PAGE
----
Mae Powell

San Francisco CA

The title of Mae Powell’s debut album, Both Ways Brighter, came to her during a conversation with her friend about the days getting longer as they inched toward spring. They were trying to figure out if the sun both rose earlier and set later, if the daylight lengthened in both directions.

The phrase stuck with Powell, who meditated on it for a week as it began to take on broader significance — about the unknowability of life and learning how to trust in the way forward, the idea that whatever path you take, you’re going where you’re supposed to be going.

The Bay Area singer/songwriter fills her music with that loving optimism about the way the world guides its denizens. Raised in San Diego, Powell got the chance as a kid to watch folk musicians record tracks in an ad-hoc studio her mother and sister had set up in their garage. That early exposure to the labor and magic of music-making would ultimately shape her own path. Powell moved to San Francisco in 2014 to study broadcasting and audio production at San Francisco State University, where she began meeting and collaborating with other musicians who first drew her out of her shell. Inspired by the easygoing reflectiveness of the New York songwriter Frankie Cosmos, Powellbegan penning her own observations of the world around her and the people who filled it: the warm connections she’d been forging, and the anxiety that sometimes precluded them.

As a student, Powell worked in a flower shop in the Mission District a few doors down from the music club Amnesia. Ted Savarese, leader of the club’s in-house band The Amnesiacs, happened to hear her singing to herself in passing. He extended an invitation for Powell to sit in with the band. As soon as Powell turned 21 and could legally come through the door, she accepted, and returned on a weekly basis to sing jazz with the group. That spontaneous invitation drew Powell into a musical family that nurtured her own work. When it came time for her to record her first album, she tracked the first layer of vocals and guitar with Savarese in his spare bedroom.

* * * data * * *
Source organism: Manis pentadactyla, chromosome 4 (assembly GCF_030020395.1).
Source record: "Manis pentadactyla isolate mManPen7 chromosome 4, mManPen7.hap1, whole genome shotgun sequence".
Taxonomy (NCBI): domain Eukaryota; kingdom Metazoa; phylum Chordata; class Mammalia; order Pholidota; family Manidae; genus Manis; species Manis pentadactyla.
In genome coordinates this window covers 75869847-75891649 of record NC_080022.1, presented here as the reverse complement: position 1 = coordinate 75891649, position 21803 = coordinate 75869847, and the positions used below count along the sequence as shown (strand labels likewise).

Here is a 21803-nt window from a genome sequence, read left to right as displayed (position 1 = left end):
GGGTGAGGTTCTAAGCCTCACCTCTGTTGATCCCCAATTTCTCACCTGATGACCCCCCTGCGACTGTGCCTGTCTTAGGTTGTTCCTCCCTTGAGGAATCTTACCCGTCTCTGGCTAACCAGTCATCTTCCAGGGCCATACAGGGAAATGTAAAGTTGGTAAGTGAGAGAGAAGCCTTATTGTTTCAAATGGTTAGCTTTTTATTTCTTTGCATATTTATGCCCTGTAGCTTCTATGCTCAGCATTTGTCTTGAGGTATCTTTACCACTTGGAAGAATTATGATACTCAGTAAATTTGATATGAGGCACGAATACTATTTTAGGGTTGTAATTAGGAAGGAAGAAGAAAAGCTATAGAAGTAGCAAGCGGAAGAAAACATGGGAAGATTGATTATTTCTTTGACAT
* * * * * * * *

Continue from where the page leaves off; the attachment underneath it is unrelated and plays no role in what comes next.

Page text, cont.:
Released on New Orleans-born indie label Park The Van, Both Ways Brighter evinces a vibrant collaborative spirit, from its playfully layered instrumentation to its lyrics about caretaking and camaraderie even in cold, hostile environments. Recording the album opened an opportunity for Powell to collaborate deeply with other members of her band: bassist Mayya Feygina, drummer Sam Jones, guitarist Spencer Owings, and Garrett Barley on lap steel. She began working on the record in 2018, before COVID-19 lockdowns shunted her and her bandmates into relative isolation, and completed it two-and-a-half years later with producer Jason Kick. The unhurried pace of the recording process let Powell and her collaborators animate the songs layer by layer until they came into the brightest versions of themselves. “What helped make this album better than it could have been was being open to trying different things than what I originally imagined,” Powellsays. “Now it sounds like a mix of the people I worked with. I feel honored to have their ideas on it.”

Openness is a guiding theme throughout the album, which offers plentiful reminders that people are best connected when they find ways to stay soft. Powell acknowledges it’s not always easy. Songs about literal distance between people who love each other, like “Scratch N Sniff,” attend to the frustration and loneliness of separation. “Rainbow Sweater” and “Between a Pillow and a Soft Space” illuminate the anxiety that can trouble connection with others. Politically edged tracks like “We Are the Ones” and “Fuck I.C.E.” put out open calls for white people to find ways to begin dismantling the structures that oppress others to their benefit. There’s plenty that stands in the way of true, honest communication, but there’s also plenty we can do to take those obstacles apart piece by piece.

With Both Ways Brighter, Powell sets a keen eye on the ways people are able to find each other even when our environments tend to foster our alienation. “It’s about always coming back to love and always being thankful, telling your friends you love them, even if it’s scary and feels weird coming out of your mouth,” says Powell. In their gentle, communal spirit, these songs offer respite, proving that we don’t have to go through it all alone.

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